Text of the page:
Format: Trade Paperback
Size: 5.32" x 8"
FIC019000 FICTION / Literary
FIC014000 FICTION / Historical
FIC046000 FICTION / Jewish
FIC047000 FICTION / Sea Stories
Publication Date: July 28, 2012
The year is 1738. Jacques Lafargue, a wide-eyed young Frenchman, arrives in New France aboard the Saint Michel. But before his Canadian adventure has a chance to begin, he is detained at Quebec harbour by suspicious port officials. Their distrust proves warranted: instead of a young man named Jacques Lafargue their captive turns out to be a young woman named Esther Brandeau, and instead of answers to their questions about who she is and where she came from, they are given tales of castaways raised by apes, of blind lovelorn sailors and merciless pirates, of runaway slaves and kindly desert nomads, and of other curiosities in a limitless world.
Few suspect the truth: Esther is a Jew, which by law prohibits her from entering New France, and she is using her tale-telling to escape the restrictions placed upon her race and gender. And no one — not even Esther herself — realizes the power her stories have to open their hearts and minds to old dreams and new possibilities.
The Tale-Teller is a marvel. Susan Glickman takes readers on a journey of discovery — starting with the fascinating true story of an obscure historical figure, and continuing through an intimate and richly-detailed portrait of Canadian colonial society, guided always by a map of wonders — to reveal timeless truths.
Commended, 2013 Vaughan Reads
Commended, 2013 Resource Links Year's Best
“Like Margaret Atwood, Glickman’s intelligence and superior narrative abilities have enabled her to transition skilfully from one genre to the other, and she is at the top of her game in both.”
— National Post
“Susan Glickman weaves history, fantasy, and adventure into her second novel… Somewhere along the way, the reader becomes enraptured with the mystery surrounding this girl [Esther Brandeau] and the stories she tells.”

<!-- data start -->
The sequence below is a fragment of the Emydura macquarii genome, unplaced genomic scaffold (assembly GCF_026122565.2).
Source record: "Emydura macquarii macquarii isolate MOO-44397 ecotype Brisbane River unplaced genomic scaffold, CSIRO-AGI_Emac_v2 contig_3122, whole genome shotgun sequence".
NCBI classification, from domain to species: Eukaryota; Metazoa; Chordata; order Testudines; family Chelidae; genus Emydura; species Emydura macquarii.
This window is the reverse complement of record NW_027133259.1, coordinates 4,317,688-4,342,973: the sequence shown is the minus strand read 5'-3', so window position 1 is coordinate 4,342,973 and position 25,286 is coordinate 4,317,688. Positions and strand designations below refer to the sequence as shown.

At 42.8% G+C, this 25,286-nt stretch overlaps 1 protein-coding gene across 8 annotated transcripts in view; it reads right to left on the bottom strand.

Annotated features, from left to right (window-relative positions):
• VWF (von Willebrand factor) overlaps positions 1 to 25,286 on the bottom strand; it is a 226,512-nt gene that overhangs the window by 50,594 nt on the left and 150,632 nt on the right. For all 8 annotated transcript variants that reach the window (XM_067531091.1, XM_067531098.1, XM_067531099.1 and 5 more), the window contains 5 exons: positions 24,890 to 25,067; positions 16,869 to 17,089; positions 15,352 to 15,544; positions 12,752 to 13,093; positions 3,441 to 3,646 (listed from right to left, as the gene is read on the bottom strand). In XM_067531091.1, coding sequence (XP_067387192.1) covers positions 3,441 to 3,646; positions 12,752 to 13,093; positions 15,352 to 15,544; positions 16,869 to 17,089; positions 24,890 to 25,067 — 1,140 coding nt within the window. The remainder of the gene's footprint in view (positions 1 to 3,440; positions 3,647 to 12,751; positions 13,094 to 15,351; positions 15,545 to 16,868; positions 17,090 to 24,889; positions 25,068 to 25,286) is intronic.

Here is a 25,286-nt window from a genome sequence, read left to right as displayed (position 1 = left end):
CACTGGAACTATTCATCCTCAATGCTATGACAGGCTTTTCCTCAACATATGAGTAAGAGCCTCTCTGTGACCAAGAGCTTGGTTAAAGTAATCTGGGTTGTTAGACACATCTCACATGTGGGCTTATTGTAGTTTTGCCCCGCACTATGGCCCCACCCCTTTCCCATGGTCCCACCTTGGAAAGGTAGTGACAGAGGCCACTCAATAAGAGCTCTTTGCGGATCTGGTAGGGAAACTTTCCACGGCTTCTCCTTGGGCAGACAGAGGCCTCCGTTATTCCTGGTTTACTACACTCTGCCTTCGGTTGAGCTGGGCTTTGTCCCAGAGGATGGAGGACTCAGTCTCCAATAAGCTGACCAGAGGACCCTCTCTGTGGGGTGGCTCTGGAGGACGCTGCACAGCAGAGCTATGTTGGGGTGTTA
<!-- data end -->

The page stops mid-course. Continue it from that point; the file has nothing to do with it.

— Quill & Quire
“A precious novel, a piece of literary perfection that is almost too good to be true.”
— The Sun-Times
“Glickman’s imagination shines in [Esther’s stories], unmoored from the documents that root the historical half of her novel. Appropriately enough, the restrictions of historical fact are felt at the level of narrative much as Esther feels the ties of her own oppressive social world; both language and subjects are freed by the unbounded imagination.”
— Canadian Literature
“Glickman highlights Esther’s crafty ability to tell fascinating and beguiling stories about herself and her adventures that keep her listeners spellbound.”
— Canadian Jewish News
“I’ve read it with great pleasure … the storytelling as salty and exhilirating as the seas over which Esther sails … The sense of what New France might have been like is so convincing … I love Esther because she never tries to pull at one’s heartstrings, and yet she does.”
— Helen Dunmore, winner of the Orange Prize for A Spell of Winter
“The mix of historical and fantastical works very well, and made this a very enjoyable read.”
— The Indextrous Reader
“We are led through beautifully crafted pages of the gruelling interrogations, the religious and cultural pressures, but the unrelenting nature of this enigmatic woman [Esther Brandeau] who would not surrender the essential components of her identity … Finally, a narrative that breathes air into Esther’s lungs and gives her a vocabulary as rich and inspiring as the memory of the historical figure herself.”
— Hamartia and I
“More than a tale … a super yarn … Glickman delivers a refreshing and creative treat to her readers. The Tale-Teller was creative, entertaining and unique. It held surprises and led the reader through many adventures … This story really has it all.”
— What Kinda Book Blog